Instead of saying no to the leads that fall into your lap, you could refer them out and earn a small profit when a home is purchased or sold. Many real estate offices have a form to register a referral to another agent. Once the referral paperwork is entered into the system, the broker will automatically pay you the referral fee when the transaction closes.
6. Continuing education
Once you’ve received your real estate license, you’ll be required to attend continuing education classes when renewal time rolls around.
Many companies that depend on real estate agents for their livelihood, such as escrow officers, mortgage brokers, insurance agents, appraisers, and home warranty companies, frequently sponsor free continuing education classes, often with a meal included.
In a way, it’s like getting paid to learn skills that real estate investors need, such as marketing and advertising, writing purchase and sale contracts, avoiding common mistakes, and negotiating skills to take your business to the next level.
Before you decide to get your real estate license, there are drawbacks to consider. While none of these may be deal-breakers, they are worth keeping in mind:
- Start-up costs: Getting a new real estate license requires time and money. While rules vary from state to state, you may be required to take around 120 hours of prelicensing classes and pass a test on state and federal housing laws. After receiving your new real estate license, you’ll need to activate it by finding a broker to hire you and joining the local real estate association to access the MLS.
- Dues and fees: The cost of keeping a real estate license active varies from one location to the next. Some of the recurring payments to budget for may include a desk or brokerage fee paid to your broker, broker’s share of any sales commissions earned, local real estate association fees, and annual fees paid to the NAR and the MLS.
- Continuing education: Your real estate license will need to be renewed every 1 to 2 years. Fewer hours for continuing education are typically required to renew a license, although you will have to pass course quizzes and a final exam. In addition, most states allow continuing education classes to be taken online, often for around $100. After earning your continuing education certificates, upload them to the Department of Real Estate website and pay your license renewal fee. Then, you’re good to go until the next renewal period rolls around.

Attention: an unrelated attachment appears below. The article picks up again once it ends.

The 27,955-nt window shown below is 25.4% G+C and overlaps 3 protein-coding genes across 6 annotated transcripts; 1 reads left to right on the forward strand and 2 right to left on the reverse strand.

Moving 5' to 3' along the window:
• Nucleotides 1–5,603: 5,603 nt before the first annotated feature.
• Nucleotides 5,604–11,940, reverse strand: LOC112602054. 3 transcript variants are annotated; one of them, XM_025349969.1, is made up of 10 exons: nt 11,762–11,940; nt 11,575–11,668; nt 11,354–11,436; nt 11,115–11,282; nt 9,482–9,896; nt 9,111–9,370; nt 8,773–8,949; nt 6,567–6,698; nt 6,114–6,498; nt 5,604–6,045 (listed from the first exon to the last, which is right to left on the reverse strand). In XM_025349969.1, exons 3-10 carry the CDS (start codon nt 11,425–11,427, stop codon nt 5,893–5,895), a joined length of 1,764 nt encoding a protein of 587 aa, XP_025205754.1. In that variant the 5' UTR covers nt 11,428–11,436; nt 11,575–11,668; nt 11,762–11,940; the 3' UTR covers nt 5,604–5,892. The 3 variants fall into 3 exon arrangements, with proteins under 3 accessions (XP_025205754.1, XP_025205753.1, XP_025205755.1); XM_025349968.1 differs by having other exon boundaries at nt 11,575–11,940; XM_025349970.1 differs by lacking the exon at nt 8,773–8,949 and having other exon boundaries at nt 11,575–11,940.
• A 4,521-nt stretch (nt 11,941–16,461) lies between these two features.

- Disclose your license: The fact that you hold a real estate license must be disclosed to buyers and sellers, even when you are buying or selling for yourself, or when doing so through another agent. That could mean a seller may not want to pay you a commission or may be unwilling to negotiate if they know you’re an investor and suspect your offer may not be for the fair market value.
How to get a real estate license
The specific process of getting a real estate license varies by state. ARELLO maintains a page on its website with links to each state’s real estate regulatory agency.
Here are the general steps for getting a real estate license:
- Research the requirements for your state.
- Attend a prelicensing course or take classes online.
- Pay a fee to schedule and take the state real estate exam.
- Pass the prelicensing quizzes and final exam.
- Submit to fingerprinting, a background check, and a criminal history report.
- Pay the state real estate license fee.
- Find a broker to hire you and activate your license.
- Join the local real estate association to gain access to the MLS.
- Attend any orientation and new-hire classes that your new broker or real estate association may require.
Although it requires an investment of time and money, the barrier to entry for getting a real estate license is low compared to other professional licenses. Real estate investors may find that getting a real estate license is an excellent way to create an additional revenue stream, find more deals, and learn more about the business of real estate investing.